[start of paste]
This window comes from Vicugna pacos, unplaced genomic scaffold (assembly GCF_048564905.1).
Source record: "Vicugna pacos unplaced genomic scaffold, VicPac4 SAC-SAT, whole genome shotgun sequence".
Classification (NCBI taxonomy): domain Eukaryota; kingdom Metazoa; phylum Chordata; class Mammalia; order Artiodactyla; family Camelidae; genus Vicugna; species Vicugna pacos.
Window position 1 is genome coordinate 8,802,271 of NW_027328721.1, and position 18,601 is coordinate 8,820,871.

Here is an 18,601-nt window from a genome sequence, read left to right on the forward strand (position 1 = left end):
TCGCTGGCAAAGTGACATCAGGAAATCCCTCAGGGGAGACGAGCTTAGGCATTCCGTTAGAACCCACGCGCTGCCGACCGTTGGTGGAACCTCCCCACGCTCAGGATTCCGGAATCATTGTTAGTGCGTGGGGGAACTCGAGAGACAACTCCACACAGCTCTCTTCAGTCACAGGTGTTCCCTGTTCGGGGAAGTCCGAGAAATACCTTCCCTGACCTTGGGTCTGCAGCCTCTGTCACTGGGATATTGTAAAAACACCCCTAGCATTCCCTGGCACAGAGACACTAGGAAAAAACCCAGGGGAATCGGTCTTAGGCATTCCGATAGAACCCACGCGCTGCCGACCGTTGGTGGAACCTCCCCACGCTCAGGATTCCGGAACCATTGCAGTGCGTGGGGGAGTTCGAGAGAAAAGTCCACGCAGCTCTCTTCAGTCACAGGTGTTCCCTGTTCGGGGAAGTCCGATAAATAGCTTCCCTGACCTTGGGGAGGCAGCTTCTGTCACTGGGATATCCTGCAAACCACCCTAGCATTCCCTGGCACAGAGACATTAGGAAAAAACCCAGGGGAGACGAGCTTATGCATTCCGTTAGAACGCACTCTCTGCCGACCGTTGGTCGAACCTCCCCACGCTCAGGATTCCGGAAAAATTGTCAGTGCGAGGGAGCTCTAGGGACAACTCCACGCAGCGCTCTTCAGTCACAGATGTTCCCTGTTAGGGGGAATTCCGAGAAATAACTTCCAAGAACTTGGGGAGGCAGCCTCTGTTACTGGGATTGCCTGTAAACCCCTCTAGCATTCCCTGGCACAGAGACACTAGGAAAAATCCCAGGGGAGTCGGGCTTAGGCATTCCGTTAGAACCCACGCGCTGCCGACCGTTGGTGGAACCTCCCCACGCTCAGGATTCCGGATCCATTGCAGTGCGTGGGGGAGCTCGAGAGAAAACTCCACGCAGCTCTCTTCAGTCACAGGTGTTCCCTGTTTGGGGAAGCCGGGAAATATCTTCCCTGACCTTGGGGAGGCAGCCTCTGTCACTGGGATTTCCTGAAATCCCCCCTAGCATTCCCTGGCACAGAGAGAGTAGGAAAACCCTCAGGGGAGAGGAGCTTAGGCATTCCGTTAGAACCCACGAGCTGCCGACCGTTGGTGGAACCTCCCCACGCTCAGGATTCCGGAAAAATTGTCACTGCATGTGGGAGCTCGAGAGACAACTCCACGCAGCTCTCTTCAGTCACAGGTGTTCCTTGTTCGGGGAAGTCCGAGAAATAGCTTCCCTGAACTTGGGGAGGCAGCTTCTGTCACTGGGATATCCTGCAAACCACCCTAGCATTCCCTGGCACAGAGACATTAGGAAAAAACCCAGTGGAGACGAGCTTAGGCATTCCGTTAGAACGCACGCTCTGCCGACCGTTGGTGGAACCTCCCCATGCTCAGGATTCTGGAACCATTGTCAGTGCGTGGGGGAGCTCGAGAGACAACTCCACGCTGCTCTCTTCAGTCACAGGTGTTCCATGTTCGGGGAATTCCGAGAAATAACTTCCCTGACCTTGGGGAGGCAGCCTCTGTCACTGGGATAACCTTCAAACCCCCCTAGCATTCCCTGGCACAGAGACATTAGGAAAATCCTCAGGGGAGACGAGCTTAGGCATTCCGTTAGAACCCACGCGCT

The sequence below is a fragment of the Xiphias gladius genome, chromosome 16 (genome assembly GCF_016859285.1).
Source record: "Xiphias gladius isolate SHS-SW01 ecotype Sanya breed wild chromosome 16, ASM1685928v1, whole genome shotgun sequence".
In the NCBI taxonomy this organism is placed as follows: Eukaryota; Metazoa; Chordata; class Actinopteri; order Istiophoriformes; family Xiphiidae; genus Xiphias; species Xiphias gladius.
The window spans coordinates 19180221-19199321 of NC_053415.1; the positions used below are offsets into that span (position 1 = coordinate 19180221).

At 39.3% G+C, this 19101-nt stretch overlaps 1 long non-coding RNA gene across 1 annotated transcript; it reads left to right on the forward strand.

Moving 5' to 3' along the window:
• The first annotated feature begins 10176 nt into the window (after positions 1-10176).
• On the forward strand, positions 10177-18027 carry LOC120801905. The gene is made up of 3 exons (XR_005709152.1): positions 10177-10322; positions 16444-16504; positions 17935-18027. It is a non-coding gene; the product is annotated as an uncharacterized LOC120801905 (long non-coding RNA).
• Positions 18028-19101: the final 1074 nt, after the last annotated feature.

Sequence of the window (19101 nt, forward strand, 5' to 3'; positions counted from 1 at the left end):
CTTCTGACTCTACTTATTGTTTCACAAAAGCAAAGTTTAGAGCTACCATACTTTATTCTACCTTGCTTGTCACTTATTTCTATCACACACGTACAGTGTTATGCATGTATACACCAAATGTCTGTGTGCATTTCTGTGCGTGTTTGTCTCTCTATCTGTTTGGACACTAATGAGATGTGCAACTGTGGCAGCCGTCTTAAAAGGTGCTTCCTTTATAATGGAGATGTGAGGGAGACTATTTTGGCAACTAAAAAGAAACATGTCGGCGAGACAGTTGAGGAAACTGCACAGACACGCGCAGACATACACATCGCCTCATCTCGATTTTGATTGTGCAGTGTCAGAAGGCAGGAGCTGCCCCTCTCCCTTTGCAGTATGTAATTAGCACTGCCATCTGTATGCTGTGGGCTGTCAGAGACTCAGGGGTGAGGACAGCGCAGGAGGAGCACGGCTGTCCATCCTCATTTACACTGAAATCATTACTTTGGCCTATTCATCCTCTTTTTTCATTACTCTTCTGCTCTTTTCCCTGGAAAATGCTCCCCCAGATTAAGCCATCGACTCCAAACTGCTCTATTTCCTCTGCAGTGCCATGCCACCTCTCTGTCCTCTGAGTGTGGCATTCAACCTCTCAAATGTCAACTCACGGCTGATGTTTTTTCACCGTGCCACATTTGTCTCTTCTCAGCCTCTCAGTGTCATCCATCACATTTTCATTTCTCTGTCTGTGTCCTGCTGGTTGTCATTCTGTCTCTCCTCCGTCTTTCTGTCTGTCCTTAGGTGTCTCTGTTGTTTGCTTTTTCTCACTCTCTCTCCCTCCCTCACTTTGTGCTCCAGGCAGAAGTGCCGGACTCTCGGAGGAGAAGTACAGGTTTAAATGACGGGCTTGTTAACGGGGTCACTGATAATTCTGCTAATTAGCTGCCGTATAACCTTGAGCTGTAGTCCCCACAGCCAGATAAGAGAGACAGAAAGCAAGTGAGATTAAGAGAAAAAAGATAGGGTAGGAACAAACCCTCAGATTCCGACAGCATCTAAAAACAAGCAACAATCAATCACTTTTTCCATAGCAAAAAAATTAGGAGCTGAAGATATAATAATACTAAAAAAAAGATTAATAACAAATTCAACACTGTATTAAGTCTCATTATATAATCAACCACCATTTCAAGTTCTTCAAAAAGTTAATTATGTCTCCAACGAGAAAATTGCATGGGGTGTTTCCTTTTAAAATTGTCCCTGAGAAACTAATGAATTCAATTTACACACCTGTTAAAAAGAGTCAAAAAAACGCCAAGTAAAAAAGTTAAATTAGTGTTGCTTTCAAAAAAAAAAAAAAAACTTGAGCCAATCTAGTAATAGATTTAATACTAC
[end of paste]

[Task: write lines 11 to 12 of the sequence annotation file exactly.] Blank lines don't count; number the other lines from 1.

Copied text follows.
At 39.3% G+C, this 19101-nt stretch overlaps 1 long non-coding RNA gene across 1 annotated transcript; it reads left to right on the forward strand.

Moving 5' to 3' along the window: